Filmmaking During Coronavirus
The COVID-19 outbreak has drastically changed filmmaker’s life in 2020. What is expected to be a massively successful year for film producers has now been put on hold, impacting every part of the film making industry in an unprecedented way. Compared to other industries, filmmaking is tedious, labor intensive, with hundred on hands required for a film production and that bring challenges on controlling the spread of COVID-19.After months of production shutdowns, film teams are eager to resume filmmaking. The main filmmaking locations such as Los Angeles, New York and Atlanta have issued guidelines for restarting film production.
As the Los Angeles film industry is continuing to struggle to get back, Film and Television unions have published a breakdown of guidelines for filmmaking during coronavirus.
Some key highlights of the regulation include:
Comprehensive and mandatory Testing Regimens.
• Every member of the cast and crew will be tested before their first day of work to ensure they are not actively infected with the novel coronavirus.
• Cast and crew members in the production environment will undergo a regular testing protocol during their production.
• Lab-based PCR tests (the gold standards for testing COVID-19) or rapid PCR tests used in conjunction with lab-based PCR tests will be allowed. Antigen and antibody tests are not acceptable.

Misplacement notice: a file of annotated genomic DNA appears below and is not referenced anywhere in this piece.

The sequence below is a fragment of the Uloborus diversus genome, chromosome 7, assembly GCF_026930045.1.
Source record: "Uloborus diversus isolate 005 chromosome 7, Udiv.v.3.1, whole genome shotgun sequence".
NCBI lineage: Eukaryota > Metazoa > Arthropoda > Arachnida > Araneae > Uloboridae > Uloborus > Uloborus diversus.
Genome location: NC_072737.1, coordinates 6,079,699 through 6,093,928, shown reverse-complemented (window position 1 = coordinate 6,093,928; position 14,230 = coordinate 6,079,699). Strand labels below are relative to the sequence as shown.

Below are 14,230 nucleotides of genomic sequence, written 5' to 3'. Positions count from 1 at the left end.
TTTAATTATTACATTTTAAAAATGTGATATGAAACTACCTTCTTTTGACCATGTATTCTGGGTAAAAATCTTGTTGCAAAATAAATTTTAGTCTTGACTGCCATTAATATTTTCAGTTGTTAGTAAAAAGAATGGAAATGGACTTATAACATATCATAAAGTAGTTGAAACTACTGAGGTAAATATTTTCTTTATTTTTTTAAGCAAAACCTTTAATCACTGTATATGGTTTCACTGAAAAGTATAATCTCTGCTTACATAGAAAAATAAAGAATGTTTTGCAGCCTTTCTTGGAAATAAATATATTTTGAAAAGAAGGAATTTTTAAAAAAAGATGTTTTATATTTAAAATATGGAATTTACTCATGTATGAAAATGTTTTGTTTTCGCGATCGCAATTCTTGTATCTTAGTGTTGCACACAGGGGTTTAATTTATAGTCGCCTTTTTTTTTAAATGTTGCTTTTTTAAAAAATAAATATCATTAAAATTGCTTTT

Testing Frequency & The Zone System
• To ensure the different sections of the production environment are tightly controlled, the agreement requires the implementation of a specialized “Zone” system laying out barriers within which those onsets can flow based on proximity to cast, level of testing, PPE, and the extent to which physical distancing can be observed in performance to their works.
• Given that performers are uniquely vulnerable because they are not able to utilize PPE and physical distancing when cameras are rolling, the agreement requires more frequent testing — of at least three times a week — for performers as well as those with whom they come into close contact, referred to as “Zone A.”
• All other individuals in the production environment will always utilize physical distancing and PPE. Those who work on set, but not when performers are present without PPE (“Zone B”), must be tested at a minimum of once a week.
• Workers in production areas other than the set, such as the production office (“Zone C”), must be tested at least once every two weeks.
• Remote workers associated with the production but not working in the production environment (“Zone D”) will be tested before their first day of employment.
Dedicated COVID-19 Safety Monitoring & Enforcement
• Each production will have a designated COVID-19 compliance supervisor responsible for safety compliance and enforcement, accessible to cast and crew at all times during working hours. To ensure that safety protocols are being followed, the compliance supervisor or a member of their COVID-19 safety team with training and authority will be physically present on production days to monitor closely the activities of crew members. The production team may hire additional people to work under the compliance supervisor to help carry out the safety duties.